Institute for War and Peace Reporting | Giving Voice, Driving Change

Witness Says Belgrade Sent Army to Sarajevo

He claims special unit came to capital to transport bodies of dead Yugoslav army soldiers home.
By Rachel Irwin
A former senior officer in the Yugoslav Army, VJ, testified this week that orders sending him to Sarajevo during the Bosnian war could only have come from the defendant, ex-Yugoslav army chief Momcilo Perisic.



The witness, General Borivoje Tesic, told the Hague tribunal that his unit had pushed into a suburb of Sarajevo in December 1993 following orders passed on from his commander Miodrag Panic.



After wondering aloud whether Panic would have had the authority to send VJ troops into independent Bosnia, prosecutor Ann Sutherland asked Tesic specifically who would have issued the original order.



“I suppose it would have come from the general staff,” replied Tesic.



“And who was the highest-ranking officer?” asked Sutherland.



“The chief of the general staff was General Perisic,” said the witness.



Tesic’s testimony supported the prosecution’s assertion that the VJ – headed by Perisic –was active in Sarajevo during the 44-month siege of the city.



Prosecutors allege that the accused secretly provided officers, weapons, fuel and logistical assistance to Bosnian Serb forces during relentless shelling and sniper attacks that killed thousands of civilians.



Perisic, head of the VJ from 1993 to 1998, is charged with 13 counts of crimes against humanity and violations of the laws of war, including the aiding and abetting of murder and inhumane attacks against civilians from 1993 to 1995 during the siege of Sarajevo and shelling of Zagreb, and in the 1995 Srebrenica massacre.



According to the indictment, Perisic allegedly acted in secret, since VJ military involvement in the Bosnian and Croatian conflicts was in breach of United Nations Security Council resolutions, and because “such assistance was being used in the commission of crimes” on civilians.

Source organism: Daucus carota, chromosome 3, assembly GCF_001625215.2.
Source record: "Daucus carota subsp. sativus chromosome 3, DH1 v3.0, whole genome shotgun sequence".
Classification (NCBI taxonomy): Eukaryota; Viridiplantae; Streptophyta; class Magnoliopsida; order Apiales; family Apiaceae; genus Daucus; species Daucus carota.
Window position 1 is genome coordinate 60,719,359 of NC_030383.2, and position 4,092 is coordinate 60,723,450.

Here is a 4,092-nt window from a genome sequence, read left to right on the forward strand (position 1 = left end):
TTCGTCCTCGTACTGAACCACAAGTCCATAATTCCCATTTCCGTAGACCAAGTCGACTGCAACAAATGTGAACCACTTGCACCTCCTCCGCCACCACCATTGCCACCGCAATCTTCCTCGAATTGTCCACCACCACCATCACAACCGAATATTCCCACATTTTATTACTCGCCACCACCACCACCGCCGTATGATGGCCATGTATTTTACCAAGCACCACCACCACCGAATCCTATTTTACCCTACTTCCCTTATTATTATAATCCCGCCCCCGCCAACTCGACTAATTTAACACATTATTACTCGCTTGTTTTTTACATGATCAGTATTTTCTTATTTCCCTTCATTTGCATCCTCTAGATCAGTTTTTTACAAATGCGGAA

The defendant is also accused of setting up special personnel centres “to disguise the provision and payment” of VJ officers stationed in Bosnia and Croatia.



Tesic was an operations officer in the VJ Guards Brigade special unit at the end of 1993, when Sarajevo was under siege by the Bosnian Serbs.



He told the Hague tribunal that the purpose of the December 30, 1993, mission to the Sarajevo suburb of Vogosca was to “help pull out the 72nd special brigade” of the VJ from the area and transport eight dead soldiers back to Belgrade.



The prosecutor questioned Tesic about the “war diary” kept by the Guards Brigade and any contact the unit had with VJ headquarters in Belgrade during the Vogosca mission.



“We sent daily reports [to Belgrade] in the morning hours and evening hours,” said Tesic.



He added that the unit was “duty bound” to record all operations “minute by minute” in the war diary, and that he contributed to the documentation himself.



“Was it protocol for this information to be passed further up the chain of command?” asked Sutherland.



“I suppose so, yes,” said Tesic, who appeared calm and solemn during questioning.



In the course of his testimony, he also confirmed the existence of snipers in his unit at the time of the Vogosca mission, and said that his unit probably trained them.



Sutherland wondered if it was normal for a short mission to employ 120 men and an abundance of heavy, armoured equipment.



“We found [the tanks] there [in Vogosca],” answered Tesic. “The rest of the weaponry was normally in possession of the army.”



He also said that all of the VJ soldiers wore their own uniforms during the mission, and claimed he never heard of any orders to the contrary.



“Were you ordered to remove the insignia of the VJ?” asked Sutherland.



“I don’t know,” replied Tesic. “I don’t remember if I even wore insignia.”



Nearly all of the witness’s testimony – for the prosecution and defence – was given in closed session, due to the confidential nature of the various documents discussed.



The trial continues next week.



Rachel Irwin is an IWPR reporter in The Hague.